Get your copy of The Story Girl today.


The Incredible Journey by Sheila Burnford

Recommended by Leslie

The Incredible Journey

Thinking about this book always makes me laugh. No, I am not so heartless as to think the trials and tribulations of the three devoted and determined pets in their effort to reunite with their family are amusing. I laugh at myself. I think I read this book when I was eight. Readers of my 2017 reading journal may recall that I am a bit of a sucker for a dog in a book (and a good cat, too, although cats aren’t often depicted positively in fiction). Perhaps it was this book that started my fondness for pets as important characters. So I read this book and my earnest, pet loving soul was outraged, so outraged that I had to speak to my teacher about it. I asked her why that awful grown-up who was there with the animals and saw their plight, and who drew such (incredible) pictures of them, and told their story, why, oh why didn’t that person step in to help. Poor teacher. She didn’t laugh in my face (although I dearly hope she did laugh later), and instead, kindly, explained the difference between fiction and non-fiction books to me. I think my response was Oh. In my own feeble defense, the line drawings are really very good. Remembering this moment always brings a smile to my face, and perhaps was another life moment that suggested my eventual career path?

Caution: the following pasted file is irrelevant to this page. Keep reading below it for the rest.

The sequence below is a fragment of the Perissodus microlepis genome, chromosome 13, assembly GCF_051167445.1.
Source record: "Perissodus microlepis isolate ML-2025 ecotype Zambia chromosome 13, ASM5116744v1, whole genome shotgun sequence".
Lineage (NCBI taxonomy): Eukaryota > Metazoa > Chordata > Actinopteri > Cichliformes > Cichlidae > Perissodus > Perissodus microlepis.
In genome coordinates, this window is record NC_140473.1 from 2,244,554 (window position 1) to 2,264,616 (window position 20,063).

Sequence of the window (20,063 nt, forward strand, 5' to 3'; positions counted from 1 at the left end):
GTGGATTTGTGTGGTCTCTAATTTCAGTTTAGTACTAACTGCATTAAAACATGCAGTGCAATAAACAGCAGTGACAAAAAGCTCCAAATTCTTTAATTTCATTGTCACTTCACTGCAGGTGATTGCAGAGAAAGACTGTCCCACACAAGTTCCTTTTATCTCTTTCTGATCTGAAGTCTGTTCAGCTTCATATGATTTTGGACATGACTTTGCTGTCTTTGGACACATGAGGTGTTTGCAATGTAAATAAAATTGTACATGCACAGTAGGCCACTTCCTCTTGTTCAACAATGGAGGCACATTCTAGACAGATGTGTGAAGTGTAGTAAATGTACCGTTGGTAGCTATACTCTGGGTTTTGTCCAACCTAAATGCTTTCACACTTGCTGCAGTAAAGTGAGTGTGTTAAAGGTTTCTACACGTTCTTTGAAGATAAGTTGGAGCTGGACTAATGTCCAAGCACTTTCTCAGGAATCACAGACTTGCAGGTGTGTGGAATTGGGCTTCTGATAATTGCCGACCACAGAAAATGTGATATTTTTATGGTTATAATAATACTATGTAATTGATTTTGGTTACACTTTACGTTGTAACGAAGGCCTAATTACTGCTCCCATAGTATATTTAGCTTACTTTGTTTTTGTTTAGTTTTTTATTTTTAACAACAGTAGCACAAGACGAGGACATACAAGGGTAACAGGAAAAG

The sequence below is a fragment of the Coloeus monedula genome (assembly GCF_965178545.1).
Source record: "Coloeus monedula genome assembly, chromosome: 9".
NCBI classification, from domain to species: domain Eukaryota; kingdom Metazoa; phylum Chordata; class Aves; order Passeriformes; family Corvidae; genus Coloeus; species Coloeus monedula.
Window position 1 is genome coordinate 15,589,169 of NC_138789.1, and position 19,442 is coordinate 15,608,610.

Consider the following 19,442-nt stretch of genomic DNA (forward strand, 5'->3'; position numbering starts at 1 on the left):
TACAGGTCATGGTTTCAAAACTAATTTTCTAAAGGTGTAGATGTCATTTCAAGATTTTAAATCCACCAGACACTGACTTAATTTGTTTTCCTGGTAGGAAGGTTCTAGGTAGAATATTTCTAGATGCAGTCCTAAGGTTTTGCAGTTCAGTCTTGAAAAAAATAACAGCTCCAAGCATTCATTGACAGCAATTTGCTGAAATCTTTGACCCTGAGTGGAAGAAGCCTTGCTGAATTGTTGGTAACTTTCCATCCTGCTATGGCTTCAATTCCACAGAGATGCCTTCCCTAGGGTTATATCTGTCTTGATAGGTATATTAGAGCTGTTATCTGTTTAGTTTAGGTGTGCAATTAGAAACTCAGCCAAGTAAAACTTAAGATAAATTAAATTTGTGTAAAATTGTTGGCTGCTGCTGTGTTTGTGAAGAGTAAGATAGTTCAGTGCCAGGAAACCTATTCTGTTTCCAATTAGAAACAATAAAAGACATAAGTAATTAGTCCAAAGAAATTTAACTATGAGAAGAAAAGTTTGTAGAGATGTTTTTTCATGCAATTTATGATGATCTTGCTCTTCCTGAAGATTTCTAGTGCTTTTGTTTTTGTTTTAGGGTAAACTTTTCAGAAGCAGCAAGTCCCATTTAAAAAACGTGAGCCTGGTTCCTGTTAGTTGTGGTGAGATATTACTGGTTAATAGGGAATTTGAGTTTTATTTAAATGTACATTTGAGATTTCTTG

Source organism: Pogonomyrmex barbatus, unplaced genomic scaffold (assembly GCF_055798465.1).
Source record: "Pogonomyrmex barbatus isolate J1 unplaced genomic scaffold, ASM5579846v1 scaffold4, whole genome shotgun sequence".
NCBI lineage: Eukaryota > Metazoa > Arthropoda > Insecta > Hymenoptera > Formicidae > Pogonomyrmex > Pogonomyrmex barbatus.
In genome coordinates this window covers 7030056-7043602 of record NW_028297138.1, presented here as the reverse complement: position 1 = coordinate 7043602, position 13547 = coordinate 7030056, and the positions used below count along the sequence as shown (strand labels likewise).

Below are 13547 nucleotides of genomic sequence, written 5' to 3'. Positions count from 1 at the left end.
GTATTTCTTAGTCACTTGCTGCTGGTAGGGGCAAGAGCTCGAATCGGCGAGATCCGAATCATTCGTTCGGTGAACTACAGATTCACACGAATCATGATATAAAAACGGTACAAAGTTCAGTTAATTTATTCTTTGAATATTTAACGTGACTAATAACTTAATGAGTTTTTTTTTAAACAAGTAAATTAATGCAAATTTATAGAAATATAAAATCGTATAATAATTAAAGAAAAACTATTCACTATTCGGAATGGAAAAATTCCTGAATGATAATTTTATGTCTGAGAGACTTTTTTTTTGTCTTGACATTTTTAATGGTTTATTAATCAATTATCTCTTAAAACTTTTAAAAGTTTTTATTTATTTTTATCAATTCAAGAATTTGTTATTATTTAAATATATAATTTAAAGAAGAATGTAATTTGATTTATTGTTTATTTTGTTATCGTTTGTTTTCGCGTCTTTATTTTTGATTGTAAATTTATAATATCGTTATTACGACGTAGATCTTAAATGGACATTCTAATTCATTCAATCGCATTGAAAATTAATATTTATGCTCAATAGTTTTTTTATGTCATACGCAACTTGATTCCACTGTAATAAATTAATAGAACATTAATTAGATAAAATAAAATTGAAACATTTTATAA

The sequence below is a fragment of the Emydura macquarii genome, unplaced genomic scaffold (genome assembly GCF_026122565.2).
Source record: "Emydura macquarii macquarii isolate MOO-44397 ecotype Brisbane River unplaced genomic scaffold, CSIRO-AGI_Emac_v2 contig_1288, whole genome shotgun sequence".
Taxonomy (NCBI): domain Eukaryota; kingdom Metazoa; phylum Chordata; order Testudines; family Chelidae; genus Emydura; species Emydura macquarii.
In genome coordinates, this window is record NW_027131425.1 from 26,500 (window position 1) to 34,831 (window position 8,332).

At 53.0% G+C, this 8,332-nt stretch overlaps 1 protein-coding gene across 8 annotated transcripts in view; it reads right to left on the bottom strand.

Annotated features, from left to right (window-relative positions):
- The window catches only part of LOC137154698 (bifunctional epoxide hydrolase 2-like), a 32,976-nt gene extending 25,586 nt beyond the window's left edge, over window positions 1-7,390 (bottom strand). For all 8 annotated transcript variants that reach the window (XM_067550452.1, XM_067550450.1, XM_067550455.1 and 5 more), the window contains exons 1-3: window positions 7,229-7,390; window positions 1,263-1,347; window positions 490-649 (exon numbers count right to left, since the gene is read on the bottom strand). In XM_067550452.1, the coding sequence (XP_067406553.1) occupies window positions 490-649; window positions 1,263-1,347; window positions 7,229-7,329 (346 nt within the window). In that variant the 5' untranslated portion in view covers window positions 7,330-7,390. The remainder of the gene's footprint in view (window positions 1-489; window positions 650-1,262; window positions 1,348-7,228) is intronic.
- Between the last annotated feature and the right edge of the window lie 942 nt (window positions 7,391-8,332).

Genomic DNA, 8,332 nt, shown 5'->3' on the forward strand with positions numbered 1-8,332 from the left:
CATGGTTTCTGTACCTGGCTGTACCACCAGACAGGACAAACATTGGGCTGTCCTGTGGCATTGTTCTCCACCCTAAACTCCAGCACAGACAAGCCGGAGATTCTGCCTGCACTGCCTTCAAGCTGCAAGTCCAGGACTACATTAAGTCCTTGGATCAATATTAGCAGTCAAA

Get your copy of The Incredible Journey today.


All Quiet on the Western Front by Erich Maria Remarque

Recommended by Leslie

All Quiet on the Western Front